DOJ Files Historic Antitrust Suit Against Google
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Internet censorship of the Big Tech companies continues to run rampant with just two weeks left until the Presidential Election.
With Twitter and Facebook currently in the hot-seat, the Department of Justice has added to he ranks with, summoning Google as the next company to answer for their unethical business practices.
The Justice Department is expected to file a lawsuit Tuesday alleging that Google has been abusing its online dominance in online search to stifle competition and harm consumers, a person familiar with the matter told The Associated Press.
The litigation marks the government’s most significant act to protect competition since its groundbreaking case against Microsoft more than 20 years ago. The suit could be an opening salvo ahead of other major government antitrust actions, given ongoing investigations of major tech companies including Apple, Amazon and Facebook at both the Justice Department and the Federal Trade Commission.
The Trump administration has long had Google in its sights. A top economic adviser to President Donald Trump said two years ago that the White House was considering whether Google searches should be subject to government regulation. Trump himself has often criticized Google, recycling unfounded claims by conservatives that the search giant is biased against conservatives and suppresses their viewpoints, interferes with U.S. elections and prefers working with the Chinese military over the Pentagon.
Google controls about 90% of global web searches. The company has been bracing for the government’s action and is expected to fiercely oppose any attempt to force it to spin off its services into separate businesses.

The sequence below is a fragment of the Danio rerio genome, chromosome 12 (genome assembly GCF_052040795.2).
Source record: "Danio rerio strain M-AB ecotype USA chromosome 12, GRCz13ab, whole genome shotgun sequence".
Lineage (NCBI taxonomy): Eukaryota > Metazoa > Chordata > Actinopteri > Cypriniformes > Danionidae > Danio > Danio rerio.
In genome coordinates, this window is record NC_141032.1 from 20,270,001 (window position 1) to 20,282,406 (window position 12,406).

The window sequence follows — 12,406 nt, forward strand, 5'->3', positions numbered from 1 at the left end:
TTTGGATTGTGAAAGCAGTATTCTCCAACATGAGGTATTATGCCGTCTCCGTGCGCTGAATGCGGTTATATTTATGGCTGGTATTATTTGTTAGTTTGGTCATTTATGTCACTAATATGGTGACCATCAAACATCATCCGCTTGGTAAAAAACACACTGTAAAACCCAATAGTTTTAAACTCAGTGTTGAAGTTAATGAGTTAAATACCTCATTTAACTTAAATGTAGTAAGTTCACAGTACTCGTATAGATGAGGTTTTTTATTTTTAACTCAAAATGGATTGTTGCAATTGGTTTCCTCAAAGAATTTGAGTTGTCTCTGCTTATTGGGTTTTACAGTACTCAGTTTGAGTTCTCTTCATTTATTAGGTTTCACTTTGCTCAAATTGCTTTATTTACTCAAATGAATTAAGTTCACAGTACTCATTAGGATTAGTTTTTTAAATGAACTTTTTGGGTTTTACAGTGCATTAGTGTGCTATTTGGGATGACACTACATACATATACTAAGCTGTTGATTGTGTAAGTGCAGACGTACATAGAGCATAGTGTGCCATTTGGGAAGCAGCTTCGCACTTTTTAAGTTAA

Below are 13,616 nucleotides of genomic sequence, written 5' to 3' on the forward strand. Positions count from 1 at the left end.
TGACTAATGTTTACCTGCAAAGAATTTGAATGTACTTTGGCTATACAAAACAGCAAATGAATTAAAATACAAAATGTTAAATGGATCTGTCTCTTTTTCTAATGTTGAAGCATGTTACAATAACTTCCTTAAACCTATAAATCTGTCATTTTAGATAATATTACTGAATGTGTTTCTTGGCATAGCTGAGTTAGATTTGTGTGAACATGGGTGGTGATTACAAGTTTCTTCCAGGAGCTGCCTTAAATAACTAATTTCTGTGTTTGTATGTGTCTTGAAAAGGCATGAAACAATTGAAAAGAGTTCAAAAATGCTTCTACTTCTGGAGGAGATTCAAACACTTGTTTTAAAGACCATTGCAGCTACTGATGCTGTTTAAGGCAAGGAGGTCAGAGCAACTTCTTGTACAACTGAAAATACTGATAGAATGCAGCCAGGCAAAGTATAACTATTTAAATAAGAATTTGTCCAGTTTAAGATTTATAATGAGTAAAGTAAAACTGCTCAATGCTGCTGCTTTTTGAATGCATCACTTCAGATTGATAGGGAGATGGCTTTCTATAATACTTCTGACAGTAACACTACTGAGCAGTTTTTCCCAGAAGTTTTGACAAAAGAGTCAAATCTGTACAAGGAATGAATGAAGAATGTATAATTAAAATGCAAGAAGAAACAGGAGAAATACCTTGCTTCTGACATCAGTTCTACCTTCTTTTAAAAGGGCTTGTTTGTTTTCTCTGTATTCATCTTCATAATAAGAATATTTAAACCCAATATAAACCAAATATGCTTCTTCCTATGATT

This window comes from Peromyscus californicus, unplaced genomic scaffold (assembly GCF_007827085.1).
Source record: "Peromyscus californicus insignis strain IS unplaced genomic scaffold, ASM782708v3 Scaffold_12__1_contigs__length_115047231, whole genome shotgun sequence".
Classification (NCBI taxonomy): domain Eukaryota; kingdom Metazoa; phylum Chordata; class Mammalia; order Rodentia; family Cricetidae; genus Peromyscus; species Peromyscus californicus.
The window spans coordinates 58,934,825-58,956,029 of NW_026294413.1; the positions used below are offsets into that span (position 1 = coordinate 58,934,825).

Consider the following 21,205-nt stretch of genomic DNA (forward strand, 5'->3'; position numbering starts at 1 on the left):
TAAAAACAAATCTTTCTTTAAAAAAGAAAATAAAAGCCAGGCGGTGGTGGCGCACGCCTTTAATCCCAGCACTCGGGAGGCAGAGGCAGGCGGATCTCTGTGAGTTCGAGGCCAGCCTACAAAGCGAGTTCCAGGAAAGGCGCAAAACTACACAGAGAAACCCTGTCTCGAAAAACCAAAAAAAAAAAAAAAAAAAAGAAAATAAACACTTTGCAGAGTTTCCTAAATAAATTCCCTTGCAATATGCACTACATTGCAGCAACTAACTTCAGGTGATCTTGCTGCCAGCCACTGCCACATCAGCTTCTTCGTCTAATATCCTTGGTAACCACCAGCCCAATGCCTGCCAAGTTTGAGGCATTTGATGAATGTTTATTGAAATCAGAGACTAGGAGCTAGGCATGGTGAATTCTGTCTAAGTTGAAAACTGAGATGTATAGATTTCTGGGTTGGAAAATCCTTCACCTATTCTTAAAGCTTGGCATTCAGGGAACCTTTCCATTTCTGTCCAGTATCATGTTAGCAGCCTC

It has become common knowledge that a standard Google search of the keywords "Donald Trump" will yield primarily negative press coverage while a search of "Joe Biden" will show generally good press coverage. This has been an ongoing issue for users and internet surfers for decades, when it was ruled that the Big Tech industries were allowed to hide under the umbrella of the Communications Decency Act.
The other new development in Big Tech Censorship is that Facebook and Twitter CEOs, Mark Zuckerberg and Jack Dorsey have received a postponement on the Senate Judiciary Committee's request for them to appear in Washington and testify under oath in regards to the Hunter/Joe Biden scandal.
The Senate Judiciary Committee on Monday postponed plans to vote on subpoenas to compel the CEOs of Twitter and Facebook to testify on allegations of anti-conservative bias after some panel Republicans expressed reservation about the maneuver.
President Donald Trump and his Republican allies have scorched the two social media companies in recent days over their handling of disputed New York Post reports alleging ties between Joe Biden and his son’s business interests.
GOP Judiciary leaders had announced plans to hold a markup Tuesday on whether to subpoena Twitter CEO Jack Dorsey to testify on allegations the company's decisions on user posts stifle conservative viewpoints, which Twitter denies. Chair Lindsey Graham (R-S.C.) later said the planned vote would also target Facebook CEO Mark Zuckerberg.
The panel announced Monday it will now consider whether to authorize the subpoenas at a high-profile executive session Thursday where it is separately expected to approve Supreme Court nominee Amy Coney Barrett. The committee said in a statement it will continue to negotiate with the companies "to allow for voluntary testimony" by the CEOs, but that if an agreement is not reached the panel will move ahead with a vote on the subpoenas "at a date to be determined."
We will keep you up to date on these developments.